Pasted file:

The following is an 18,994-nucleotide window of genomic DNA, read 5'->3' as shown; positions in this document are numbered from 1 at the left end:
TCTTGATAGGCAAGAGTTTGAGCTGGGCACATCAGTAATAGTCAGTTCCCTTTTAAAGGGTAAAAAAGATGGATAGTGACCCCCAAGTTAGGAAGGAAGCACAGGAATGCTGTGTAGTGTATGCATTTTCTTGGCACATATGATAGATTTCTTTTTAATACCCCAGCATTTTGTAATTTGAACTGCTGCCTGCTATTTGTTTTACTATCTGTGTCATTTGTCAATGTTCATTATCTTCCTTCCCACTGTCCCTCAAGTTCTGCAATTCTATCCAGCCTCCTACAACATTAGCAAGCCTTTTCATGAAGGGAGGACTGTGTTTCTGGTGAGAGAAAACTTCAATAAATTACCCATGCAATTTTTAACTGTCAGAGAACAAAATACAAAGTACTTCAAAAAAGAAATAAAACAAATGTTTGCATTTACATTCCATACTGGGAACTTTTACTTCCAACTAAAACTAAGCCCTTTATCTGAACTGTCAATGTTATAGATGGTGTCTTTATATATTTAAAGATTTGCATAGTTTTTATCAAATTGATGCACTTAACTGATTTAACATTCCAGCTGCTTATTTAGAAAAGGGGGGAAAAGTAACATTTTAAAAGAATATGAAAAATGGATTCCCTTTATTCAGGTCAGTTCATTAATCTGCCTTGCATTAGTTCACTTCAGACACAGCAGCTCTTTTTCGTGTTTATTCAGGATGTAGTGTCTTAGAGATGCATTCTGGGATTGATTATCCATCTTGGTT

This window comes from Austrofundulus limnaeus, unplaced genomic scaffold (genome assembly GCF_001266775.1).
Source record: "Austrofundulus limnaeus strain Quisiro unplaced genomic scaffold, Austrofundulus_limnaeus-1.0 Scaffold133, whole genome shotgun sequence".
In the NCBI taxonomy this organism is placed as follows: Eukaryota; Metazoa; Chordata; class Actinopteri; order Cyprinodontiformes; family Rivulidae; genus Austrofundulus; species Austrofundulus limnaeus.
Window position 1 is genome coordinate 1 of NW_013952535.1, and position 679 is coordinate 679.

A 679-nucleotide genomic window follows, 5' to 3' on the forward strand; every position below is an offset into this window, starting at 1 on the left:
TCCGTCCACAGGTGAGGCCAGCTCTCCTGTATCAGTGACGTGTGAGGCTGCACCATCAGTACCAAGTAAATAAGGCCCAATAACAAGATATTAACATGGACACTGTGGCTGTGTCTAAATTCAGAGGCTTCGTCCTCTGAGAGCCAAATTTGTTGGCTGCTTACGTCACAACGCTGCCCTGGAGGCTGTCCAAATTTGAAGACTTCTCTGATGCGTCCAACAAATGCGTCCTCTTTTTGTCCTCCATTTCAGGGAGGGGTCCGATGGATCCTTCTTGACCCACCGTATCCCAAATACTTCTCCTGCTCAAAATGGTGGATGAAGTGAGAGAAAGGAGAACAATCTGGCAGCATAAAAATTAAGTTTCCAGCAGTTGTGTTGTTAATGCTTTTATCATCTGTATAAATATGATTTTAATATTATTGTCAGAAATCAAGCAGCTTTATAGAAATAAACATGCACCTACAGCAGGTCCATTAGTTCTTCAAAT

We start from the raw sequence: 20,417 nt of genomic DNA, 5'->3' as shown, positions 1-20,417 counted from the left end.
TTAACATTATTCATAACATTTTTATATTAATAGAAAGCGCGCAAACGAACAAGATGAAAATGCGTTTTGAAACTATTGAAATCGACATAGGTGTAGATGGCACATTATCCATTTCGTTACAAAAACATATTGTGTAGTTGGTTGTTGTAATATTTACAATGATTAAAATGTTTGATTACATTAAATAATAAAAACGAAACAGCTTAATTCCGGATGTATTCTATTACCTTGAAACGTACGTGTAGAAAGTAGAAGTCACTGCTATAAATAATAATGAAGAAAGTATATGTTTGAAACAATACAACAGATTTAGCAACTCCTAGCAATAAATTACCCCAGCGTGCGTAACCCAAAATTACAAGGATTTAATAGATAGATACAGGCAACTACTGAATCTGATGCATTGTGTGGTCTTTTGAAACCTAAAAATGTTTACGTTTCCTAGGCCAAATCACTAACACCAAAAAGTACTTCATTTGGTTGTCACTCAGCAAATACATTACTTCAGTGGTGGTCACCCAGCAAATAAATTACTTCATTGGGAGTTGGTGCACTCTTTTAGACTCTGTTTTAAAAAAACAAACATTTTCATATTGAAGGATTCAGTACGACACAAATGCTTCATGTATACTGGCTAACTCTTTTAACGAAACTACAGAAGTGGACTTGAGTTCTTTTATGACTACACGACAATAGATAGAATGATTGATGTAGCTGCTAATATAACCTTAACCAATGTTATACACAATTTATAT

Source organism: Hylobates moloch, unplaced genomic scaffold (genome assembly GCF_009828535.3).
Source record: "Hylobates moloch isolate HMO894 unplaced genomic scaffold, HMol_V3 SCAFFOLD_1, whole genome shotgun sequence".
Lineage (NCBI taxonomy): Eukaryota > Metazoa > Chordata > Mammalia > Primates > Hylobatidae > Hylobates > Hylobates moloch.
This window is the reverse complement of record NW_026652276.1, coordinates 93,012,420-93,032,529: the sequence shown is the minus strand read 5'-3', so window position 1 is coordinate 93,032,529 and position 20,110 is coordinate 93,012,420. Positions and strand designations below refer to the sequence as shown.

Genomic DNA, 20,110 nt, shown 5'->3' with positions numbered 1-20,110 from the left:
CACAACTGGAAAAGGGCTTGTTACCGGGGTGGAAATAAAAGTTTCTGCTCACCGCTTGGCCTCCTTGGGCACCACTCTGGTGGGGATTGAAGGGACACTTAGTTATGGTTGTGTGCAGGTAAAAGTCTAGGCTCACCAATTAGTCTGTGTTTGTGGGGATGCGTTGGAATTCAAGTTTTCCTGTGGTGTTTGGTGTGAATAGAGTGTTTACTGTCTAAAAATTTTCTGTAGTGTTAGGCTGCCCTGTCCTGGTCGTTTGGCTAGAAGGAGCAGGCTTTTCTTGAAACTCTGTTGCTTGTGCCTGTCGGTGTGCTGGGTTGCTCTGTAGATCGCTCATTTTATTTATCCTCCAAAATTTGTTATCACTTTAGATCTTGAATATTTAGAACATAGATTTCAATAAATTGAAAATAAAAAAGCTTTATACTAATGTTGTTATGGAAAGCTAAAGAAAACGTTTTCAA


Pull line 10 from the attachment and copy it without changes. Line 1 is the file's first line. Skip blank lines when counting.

TTAACATTATTCATAACATTTTTATATTAATAGAAAGCGCGCAAACGAACAAGATGAAAATGCGTTTTGAAACTATTGAAATCGACATAGGTGTAGATGGCACATTATCCATTTCGTTACAAAAACATATTGTGTAGTTGGTTGTTGTAATATTTACAATGATTAAAATGTTTGATTACATTAAATAATAAAAACGAAACAGCTTAATTCCGGATGTATTCTATTACCTTGAAACGTACGTGTAGAAAGTAGAAGTCACTGCTATAAATAATAATGAAGAAAGTATATGTTTGAAACAATACAACAGATTTAGCAACTCCTAGCAATAAATTACCCCAGCGTGCGTAACCCAAAATTACAAGGATTTAATAGATAGATACAGGCAACTACTGAATCTGATGCATTGTGTGGTCTTTTGAAACCTAAAAATGTTTACGTTTCCTAGGCCAAATCACTAACACCAAAAAGTACTTCATTTGGTTGTCACTCAGCAAATACATTACTTCAGTGGTGGTCACCCAGCAAATAAATTACTTCATTGGGAGTTGGTGCACTCTTTTAGACTCTGTTTTAAAAAAACAAACATTTTCATATTGAAGGATTCAGTACGACACAAATGCTTCATGTATACTGGCTAACTCTTTTAACGAAACTACAGAAGTGGACTTGAGTTCTTTTATGACTACACGACAATAGATAGAATGATTGATGTAGCTGCTAATATAACCTTAACCAATGTTATACACAATTTATAT